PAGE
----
Wednesday, January 13, 2010

Game designer, producer, programmer and technologist inducted into gaming Hall of Fame

Next month a legendary name in gaming will get one of the highet honors.

The Academy of Interactive Arts & Sciences (AIAS) has announced that Mark Cerny will be the 13th inductee into the Academy's Hall of Fame, which is bestowed upon individuals who've contributed a significant advancement within the industry while demonstrating proven success and leadership.

The Hall of Fame Award will be presented by Brian Allgeier, Creative Director at Insomniac Games, at the 13th Annual Interactive Achievement Awards®. The Awards, hosted by actor, comedian and avid video game player Jay Mohr, will take place during the 2010 D.I.C.E. Summit on Thursday, February 18, 2010 at the Red Rock Resort in Las Vegas, and broadcast on IFC-TV February 25.

"Mark Cerny is the closest we have come to a modern-day Da Vinci," said Joseph Olin, president, AIAS. "He is a diversely accomplished game designer, producer, programmer and technologist. Fluent in Japanese and one of the foremost Western experts on the Japanese game market, he's also one of the only top-level independents in a business dominated by institutions. His contributions to projects have been phenomenally successful, with sales of almost two billion dollars and over a dozen titles each exceeding two million units in sales."

Cerny's legacy is more than just an impressive list of games; through his work he was also instrumental in fostering the development of some of the video game industry's top stars.

"Mark is one of the only individuals who have managed to stay on the cutting edge of game development from the heyday of arcade games all the way up to the current generation of gaming consoles," said Evan Wells, co-president, Naughty Dog. "Each step of the way he's redefined how the industry thinks about game design, technology, and production philosophies. The franchises he's helped launch are some of the most influential in the business."

Cerny made an early start in games. In 1982 at the age of 17, he left his studies in math and physics at the University of California, Berkeley to become a programmer and game designer for Atari Games. There he created Marble Madness, an early arcade classic still remembered for its Escher-esque graphics and physics-based gameplay.

In 1985 Cerny joined Sega, relocating to its Tokyo offices and transitioning from arcade games to cartridge-based games for home systems. At the time, he spoke no Japanese, however he quickly became proficient in the language. In addition to creating conventional games such as Shooting Gallery for the Sega Master System, Cerny worked in the extreme high-tech end of the 1980's console business, setting up a line of 3-D games using active shutter glasses, and an online games network - both projects ahead of their time. After three years in Tokyo he returned to the US, where he founded and managed the Sega Technical Institute and oversaw the development of Sonic the Hedgehog 2.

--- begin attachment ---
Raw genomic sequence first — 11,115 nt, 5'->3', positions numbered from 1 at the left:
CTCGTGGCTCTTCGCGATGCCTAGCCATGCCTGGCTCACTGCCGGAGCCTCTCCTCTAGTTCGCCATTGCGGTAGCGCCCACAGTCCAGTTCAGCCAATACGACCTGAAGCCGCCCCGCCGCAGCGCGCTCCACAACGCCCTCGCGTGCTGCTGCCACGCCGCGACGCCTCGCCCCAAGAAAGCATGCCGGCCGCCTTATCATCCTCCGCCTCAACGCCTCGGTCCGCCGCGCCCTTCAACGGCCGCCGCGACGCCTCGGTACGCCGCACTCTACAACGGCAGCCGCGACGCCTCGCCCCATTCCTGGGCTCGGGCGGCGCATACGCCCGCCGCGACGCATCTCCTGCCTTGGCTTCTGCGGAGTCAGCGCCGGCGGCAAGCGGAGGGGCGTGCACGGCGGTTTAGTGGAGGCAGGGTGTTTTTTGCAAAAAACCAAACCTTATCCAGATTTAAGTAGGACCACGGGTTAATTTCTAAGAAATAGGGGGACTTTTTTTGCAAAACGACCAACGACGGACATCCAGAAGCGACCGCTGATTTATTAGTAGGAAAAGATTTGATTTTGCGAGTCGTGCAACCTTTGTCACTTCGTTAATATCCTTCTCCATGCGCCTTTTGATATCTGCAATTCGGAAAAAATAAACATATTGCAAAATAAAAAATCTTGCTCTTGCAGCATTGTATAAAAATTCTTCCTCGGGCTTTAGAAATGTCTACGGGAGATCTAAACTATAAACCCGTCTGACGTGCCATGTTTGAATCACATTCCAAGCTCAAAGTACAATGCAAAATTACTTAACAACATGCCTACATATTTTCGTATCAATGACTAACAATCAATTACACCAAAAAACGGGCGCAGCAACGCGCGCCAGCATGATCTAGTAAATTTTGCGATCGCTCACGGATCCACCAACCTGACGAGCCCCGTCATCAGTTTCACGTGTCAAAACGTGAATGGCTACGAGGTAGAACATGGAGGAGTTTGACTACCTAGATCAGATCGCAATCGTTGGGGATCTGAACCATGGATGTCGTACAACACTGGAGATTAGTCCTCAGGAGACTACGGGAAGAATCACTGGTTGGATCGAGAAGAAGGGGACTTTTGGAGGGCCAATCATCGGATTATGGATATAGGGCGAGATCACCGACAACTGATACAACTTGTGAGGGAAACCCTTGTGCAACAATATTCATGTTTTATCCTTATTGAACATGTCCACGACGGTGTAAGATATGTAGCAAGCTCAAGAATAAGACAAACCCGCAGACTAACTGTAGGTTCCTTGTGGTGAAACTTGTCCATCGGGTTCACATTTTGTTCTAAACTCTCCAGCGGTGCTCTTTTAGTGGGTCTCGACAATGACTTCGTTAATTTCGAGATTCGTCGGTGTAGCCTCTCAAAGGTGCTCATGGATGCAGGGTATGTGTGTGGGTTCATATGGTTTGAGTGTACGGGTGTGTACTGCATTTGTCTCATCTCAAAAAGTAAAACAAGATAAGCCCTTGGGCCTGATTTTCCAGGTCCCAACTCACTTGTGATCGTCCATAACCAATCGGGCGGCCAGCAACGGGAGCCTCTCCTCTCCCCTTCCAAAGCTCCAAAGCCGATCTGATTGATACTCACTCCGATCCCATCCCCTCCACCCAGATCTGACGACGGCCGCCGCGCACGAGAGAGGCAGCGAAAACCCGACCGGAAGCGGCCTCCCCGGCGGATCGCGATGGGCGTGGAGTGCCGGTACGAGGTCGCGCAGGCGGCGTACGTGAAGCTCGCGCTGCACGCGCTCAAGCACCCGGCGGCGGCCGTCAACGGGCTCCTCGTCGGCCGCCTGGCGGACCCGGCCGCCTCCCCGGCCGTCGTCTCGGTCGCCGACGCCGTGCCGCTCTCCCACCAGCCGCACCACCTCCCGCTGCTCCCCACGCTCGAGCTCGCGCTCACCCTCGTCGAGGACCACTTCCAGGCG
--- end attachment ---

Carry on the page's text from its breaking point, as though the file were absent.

Cerny joined Universal Studios in 1994 to set up product development at their interactive group, as VP and later President. Shifting to a producer role, Cerny managed the design and development of the Crash Bandicoot and Spyro the Dragon series for PlayStation, focusing on enhancing the games' appeal for the Japanese market. The games were blockbuster hits, selling over 30 million units internationally. In Japan, the Crash Bandicoot series became the most successful foreign developed, character-based video game of all time, a distinction it still holds today.

In 1998, Cerny founded Cerny Games where he consulted on behalf of Universal Studios of subsequent Spyro the Dragon and Crash Bandicoot titles. He then worked with Insomniac and Naughty Dog on their debut titles for PlayStation 2 as engine programmer for Jak & Daxter: The Precursor Legacy and game designer for Ratchet & Clank.

At the inaugural D.I.C.E Summit in 2002, Cerny first spoke in public on his unique production methodology, which he calls Method. "Mark's thinking on how best to create games has been truly influential," states Bruce Shelley, 2009 inductee into the AIAS Hall of Fame. "The Cerny Method, with its emphasis on creative freedom and risk taking, has informed the debate on the proper role of preproduction in video game development."

In recent years, Mark has continued to work as an independent, contributing in various ways to Resistance: Fall of Man, Ratchet & Clank Future: Tools of Destruction, Resistance II, Uncharted: Drake's Fortune, and God of War III, as well as a number of technology initiatives at Sony Computer Entertainment.

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